“Oh, I can draw the different characters as they ought to look. Leila can show me the style of costume to be followed by the actors. I’ll draw each character once, leaving out the features till I know who will be who. Then I can fill in the blanks with the familiar eyes, noses, mouths and ears of the illustrious cast. After that it will only mean hours and hours of tedious copying my originals.” Vera made a triumphant outspreading gesture of the arms indicative of her mastery of the situation.
“How we do miss Ethel Laird,” sighed Ronny. “She was so clever. Do you remember how gorgeous those posters for the first show were that she painted. What became of them, Marvelous Manager?” She looked quickly toward Marjorie as though seized with a sudden idea.
“They’re with the other properties in the Page and Dean section of the garret,” Marjorie replied. “At least they were still there the last time I was up garret. That was after the Valentine masquerade. What is it, Ronny? I see you have something on your mind.”
“Let’s have an auction,” eagerly proposed Ronny.
“Not now; not until the first of June. We could clear up all the stuff we have used for advertising the shows, and other treasures of our own that have campus history, and auction them off. Let Jerry be the auctioneer. Oh, lovely! What?”
“Oh, lovely,” mimicked Jerry. “There is nothing very lovely about hard labor.”
“No use in pretending, Jeremiah. You know you’d revel in being an auctioneer.” Ronny shook her finger at Jerry.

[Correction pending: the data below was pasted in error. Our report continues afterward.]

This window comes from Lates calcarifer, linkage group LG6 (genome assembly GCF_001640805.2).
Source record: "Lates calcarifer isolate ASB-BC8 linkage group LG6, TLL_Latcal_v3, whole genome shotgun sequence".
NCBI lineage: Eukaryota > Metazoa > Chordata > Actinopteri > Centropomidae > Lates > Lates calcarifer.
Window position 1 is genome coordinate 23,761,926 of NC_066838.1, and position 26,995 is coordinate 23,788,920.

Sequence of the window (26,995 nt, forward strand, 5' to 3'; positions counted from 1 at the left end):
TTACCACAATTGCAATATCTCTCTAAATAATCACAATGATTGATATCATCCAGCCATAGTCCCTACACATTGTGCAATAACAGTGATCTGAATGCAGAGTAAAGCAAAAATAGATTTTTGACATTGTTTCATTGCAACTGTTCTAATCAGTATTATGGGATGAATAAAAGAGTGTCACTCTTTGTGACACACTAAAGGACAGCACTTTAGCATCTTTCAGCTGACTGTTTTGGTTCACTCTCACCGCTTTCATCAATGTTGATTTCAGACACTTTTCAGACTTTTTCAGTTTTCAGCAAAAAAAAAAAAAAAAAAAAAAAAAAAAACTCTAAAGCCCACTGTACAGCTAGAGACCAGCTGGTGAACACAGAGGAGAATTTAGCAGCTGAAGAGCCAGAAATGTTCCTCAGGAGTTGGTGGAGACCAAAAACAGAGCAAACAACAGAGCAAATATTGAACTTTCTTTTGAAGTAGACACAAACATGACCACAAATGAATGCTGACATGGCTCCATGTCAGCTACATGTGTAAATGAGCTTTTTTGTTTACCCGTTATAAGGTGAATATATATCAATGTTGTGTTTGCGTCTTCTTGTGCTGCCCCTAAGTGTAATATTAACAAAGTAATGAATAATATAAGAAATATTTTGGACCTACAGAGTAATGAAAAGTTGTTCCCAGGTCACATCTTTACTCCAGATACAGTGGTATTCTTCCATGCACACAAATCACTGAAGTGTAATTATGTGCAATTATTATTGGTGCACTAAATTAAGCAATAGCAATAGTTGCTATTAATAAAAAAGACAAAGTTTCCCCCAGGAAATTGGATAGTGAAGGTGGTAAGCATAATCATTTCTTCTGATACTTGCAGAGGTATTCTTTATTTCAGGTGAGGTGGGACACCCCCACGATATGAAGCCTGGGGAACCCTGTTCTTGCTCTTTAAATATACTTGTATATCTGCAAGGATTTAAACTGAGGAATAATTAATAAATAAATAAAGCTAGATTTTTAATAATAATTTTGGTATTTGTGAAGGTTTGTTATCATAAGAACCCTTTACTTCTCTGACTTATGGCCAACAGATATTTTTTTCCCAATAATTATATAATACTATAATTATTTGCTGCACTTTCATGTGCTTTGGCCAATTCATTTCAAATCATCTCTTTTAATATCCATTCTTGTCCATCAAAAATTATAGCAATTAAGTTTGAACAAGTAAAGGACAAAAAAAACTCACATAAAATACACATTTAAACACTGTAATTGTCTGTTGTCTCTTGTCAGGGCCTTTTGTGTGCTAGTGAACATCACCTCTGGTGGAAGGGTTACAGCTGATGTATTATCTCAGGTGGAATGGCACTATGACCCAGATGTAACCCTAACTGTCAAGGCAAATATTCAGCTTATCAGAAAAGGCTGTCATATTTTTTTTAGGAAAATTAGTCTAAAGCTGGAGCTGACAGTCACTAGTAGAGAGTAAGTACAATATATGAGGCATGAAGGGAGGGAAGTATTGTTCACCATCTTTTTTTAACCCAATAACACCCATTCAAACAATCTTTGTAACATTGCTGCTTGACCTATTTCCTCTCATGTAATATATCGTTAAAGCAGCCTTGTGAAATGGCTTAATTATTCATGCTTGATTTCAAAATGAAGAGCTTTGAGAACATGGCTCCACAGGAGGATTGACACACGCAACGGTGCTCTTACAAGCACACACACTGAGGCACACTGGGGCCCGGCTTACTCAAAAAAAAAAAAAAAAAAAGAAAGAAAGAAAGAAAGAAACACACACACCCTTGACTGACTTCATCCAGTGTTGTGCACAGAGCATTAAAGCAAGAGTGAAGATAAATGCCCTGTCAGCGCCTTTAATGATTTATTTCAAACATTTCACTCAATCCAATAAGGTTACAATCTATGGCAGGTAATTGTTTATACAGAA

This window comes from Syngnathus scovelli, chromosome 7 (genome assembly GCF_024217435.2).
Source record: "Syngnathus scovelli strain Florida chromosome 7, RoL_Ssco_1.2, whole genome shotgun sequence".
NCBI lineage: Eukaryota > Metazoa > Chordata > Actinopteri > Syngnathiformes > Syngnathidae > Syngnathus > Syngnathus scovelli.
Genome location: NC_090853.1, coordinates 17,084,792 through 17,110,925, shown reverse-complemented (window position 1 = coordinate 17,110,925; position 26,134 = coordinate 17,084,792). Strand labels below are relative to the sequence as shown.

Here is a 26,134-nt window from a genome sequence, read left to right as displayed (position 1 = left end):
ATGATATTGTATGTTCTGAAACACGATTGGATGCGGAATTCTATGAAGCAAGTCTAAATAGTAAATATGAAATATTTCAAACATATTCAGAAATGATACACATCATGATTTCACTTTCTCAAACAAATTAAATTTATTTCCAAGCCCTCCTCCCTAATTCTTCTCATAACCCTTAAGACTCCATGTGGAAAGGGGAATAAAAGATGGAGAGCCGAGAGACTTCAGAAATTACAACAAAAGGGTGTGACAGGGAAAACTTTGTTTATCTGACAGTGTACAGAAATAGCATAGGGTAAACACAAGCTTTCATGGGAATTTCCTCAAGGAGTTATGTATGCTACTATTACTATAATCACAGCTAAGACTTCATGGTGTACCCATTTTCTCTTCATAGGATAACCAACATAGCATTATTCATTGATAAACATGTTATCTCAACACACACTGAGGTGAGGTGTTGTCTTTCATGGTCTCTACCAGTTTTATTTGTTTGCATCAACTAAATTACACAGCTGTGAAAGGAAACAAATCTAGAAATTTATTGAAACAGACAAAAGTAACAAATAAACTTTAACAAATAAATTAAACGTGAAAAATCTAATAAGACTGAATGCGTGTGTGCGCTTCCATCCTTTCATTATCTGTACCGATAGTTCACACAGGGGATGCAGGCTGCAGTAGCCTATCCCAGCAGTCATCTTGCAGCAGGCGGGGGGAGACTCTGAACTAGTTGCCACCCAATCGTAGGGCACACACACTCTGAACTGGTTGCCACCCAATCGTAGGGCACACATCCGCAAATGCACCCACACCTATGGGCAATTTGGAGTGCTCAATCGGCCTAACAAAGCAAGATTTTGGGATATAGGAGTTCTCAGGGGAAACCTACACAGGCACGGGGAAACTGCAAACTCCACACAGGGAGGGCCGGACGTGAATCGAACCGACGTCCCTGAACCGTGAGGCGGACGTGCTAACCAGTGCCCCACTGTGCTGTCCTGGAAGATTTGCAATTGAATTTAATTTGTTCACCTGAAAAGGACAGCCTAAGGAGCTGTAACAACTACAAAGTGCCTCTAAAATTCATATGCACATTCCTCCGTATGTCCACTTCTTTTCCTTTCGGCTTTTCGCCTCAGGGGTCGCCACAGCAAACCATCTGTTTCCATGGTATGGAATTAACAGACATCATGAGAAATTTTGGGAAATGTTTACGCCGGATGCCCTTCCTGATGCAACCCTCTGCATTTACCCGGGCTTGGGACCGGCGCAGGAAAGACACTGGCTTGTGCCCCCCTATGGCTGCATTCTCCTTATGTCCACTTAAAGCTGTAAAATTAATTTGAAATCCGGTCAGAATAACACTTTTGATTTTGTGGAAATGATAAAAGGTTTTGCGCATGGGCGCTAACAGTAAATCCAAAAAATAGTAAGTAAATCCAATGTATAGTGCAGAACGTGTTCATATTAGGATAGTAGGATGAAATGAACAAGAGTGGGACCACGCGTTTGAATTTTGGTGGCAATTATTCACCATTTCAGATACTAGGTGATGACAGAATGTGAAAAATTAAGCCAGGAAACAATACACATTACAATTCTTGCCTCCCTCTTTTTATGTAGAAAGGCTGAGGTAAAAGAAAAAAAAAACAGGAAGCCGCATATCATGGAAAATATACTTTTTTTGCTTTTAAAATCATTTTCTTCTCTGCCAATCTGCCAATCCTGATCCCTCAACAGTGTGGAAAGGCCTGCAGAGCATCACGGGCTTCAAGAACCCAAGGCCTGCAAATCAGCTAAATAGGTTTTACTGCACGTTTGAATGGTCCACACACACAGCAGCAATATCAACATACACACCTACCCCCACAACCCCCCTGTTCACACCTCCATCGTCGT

“I’ve heard of worse stunts,” Jerry admitted with a grin.
“I have nearly as good an opinion of you, Ronny, as I have of myself,” Leila graciously conceded. “You and Jeremiah have my permission to manage the auction. You may collect all the wares for it, and do all the work. Between times, when you have little to do, you may dance in my shows.”
“Your shows?” Ronny’s eyebrows ascended to a politely satiric height.
“My shows,” repeated Leila with great firmness. “Have you not yet learned that Page and Dean amount to little without me. It is Harper and Harper who should have all the credit.”
“Right-o!” exclaimed Marjorie and Robin exactly together.
“Now why did you agree with me?” Leila demanded, her tone full of innocent Celtic surprise. “That was merely one of my Celtic jests.”
“‘Many a true word,’ you know,” cited Robin.
“We’ll make you senior partner in the firm, Leila Greatheart,” was Marjorie’s generous proposal. “Harper, Page and Dean has a fine, dignified sound.”
“Away with you!” Leila waved off the suggestion. “I am deaf to such a sound. Say no more, or I shall fly into one of my fierce frenzies. Now I am here not to rage, but to keep Midget in order, and conduct this meeting.”